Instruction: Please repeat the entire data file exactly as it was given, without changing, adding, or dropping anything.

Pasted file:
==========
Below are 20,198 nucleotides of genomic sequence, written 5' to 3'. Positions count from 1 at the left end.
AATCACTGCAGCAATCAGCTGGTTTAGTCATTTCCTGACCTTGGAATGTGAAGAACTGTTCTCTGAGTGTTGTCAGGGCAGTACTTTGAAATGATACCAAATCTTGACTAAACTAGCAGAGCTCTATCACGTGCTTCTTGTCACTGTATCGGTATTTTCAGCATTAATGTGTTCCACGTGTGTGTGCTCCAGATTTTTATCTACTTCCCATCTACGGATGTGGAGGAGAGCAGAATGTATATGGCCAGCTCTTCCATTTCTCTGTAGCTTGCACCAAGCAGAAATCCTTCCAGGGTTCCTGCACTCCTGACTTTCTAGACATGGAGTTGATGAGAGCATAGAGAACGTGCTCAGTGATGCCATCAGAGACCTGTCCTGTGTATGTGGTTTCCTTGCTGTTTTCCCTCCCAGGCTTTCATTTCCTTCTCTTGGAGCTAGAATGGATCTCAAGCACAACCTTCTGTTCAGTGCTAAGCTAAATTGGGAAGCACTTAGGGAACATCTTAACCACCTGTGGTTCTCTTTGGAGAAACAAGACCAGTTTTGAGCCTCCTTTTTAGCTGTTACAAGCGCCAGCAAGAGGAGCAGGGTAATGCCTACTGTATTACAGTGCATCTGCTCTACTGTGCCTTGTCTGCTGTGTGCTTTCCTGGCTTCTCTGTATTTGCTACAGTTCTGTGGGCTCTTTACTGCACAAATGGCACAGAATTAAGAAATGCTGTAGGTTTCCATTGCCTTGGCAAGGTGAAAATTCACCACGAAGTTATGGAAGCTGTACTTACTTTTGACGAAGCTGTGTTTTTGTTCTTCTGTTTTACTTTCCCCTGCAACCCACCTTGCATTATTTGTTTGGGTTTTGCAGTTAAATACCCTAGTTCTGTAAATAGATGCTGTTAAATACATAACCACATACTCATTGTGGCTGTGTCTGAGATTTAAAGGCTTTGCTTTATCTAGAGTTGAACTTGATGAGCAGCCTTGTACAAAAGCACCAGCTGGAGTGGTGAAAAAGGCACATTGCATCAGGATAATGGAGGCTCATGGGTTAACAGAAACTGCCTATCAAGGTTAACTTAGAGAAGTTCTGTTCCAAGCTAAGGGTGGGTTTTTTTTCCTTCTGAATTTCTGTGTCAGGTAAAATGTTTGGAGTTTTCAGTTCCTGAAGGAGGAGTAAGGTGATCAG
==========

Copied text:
Below are 20,198 nucleotides of genomic sequence, written 5' to 3'. Positions count from 1 at the left end.
AATCACTGCAGCAATCAGCTGGTTTAGTCATTTCCTGACCTTGGAATGTGAAGAACTGTTCTCTGAGTGTTGTCAGGGCAGTACTTTGAAATGATACCAAATCTTGACTAAACTAGCAGAGCTCTATCACGTGCTTCTTGTCACTGTATCGGTATTTTCAGCATTAATGTGTTCCACGTGTGTGTGCTCCAGATTTTTATCTACTTCCCATCTACGGATGTGGAGGAGAGCAGAATGTATATGGCCAGCTCTTCCATTTCTCTGTAGCTTGCACCAAGCAGAAATCCTTCCAGGGTTCCTGCACTCCTGACTTTCTAGACATGGAGTTGATGAGAGCATAGAGAACGTGCTCAGTGATGCCATCAGAGACCTGTCCTGTGTATGTGGTTTCCTTGCTGTTTTCCCTCCCAGGCTTTCATTTCCTTCTCTTGGAGCTAGAATGGATCTCAAGCACAACCTTCTGTTCAGTGCTAAGCTAAATTGGGAAGCACTTAGGGAACATCTTAACCACCTGTGGTTCTCTTTGGAGAAACAAGACCAGTTTTGAGCCTCCTTTTTAGCTGTTACAAGCGCCAGCAAGAGGAGCAGGGTAATGCCTACTGTATTACAGTGCATCTGCTCTACTGTGCCTTGTCTGCTGTGTGCTTTCCTGGCTTCTCTGTATTTGCTACAGTTCTGTGGGCTCTTTACTGCACAAATGGCACAGAATTAAGAAATGCTGTAGGTTTCCATTGCCTTGGCAAGGTGAAAATTCACCACGAAGTTATGGAAGCTGTACTTACTTTTGACGAAGCTGTGTTTTTGTTCTTCTGTTTTACTTTCCCCTGCAACCCACCTTGCATTATTTGTTTGGGTTTTGCAGTTAAATACCCTAGTTCTGTAAATAGATGCTGTTAAATACATAACCACATACTCATTGTGGCTGTGTCTGAGATTTAAAGGCTTTGCTTTATCTAGAGTTGAACTTGATGAGCAGCCTTGTACAAAAGCACCAGCTGGAGTGGTGAAAAAGGCACATTGCATCAGGATAATGGAGGCTCATGGGTTAACAGAAACTGCCTATCAAGGTTAACTTAGAGAAGTTCTGTTCCAAGCTAAGGGTGGGTTTTTTTTCCTTCTGAATTTCTGTGTCAGGTAAAATGTTTGGAGTTTTCAGTTCCTGAAGGAGGAGTAAGGTGATCAG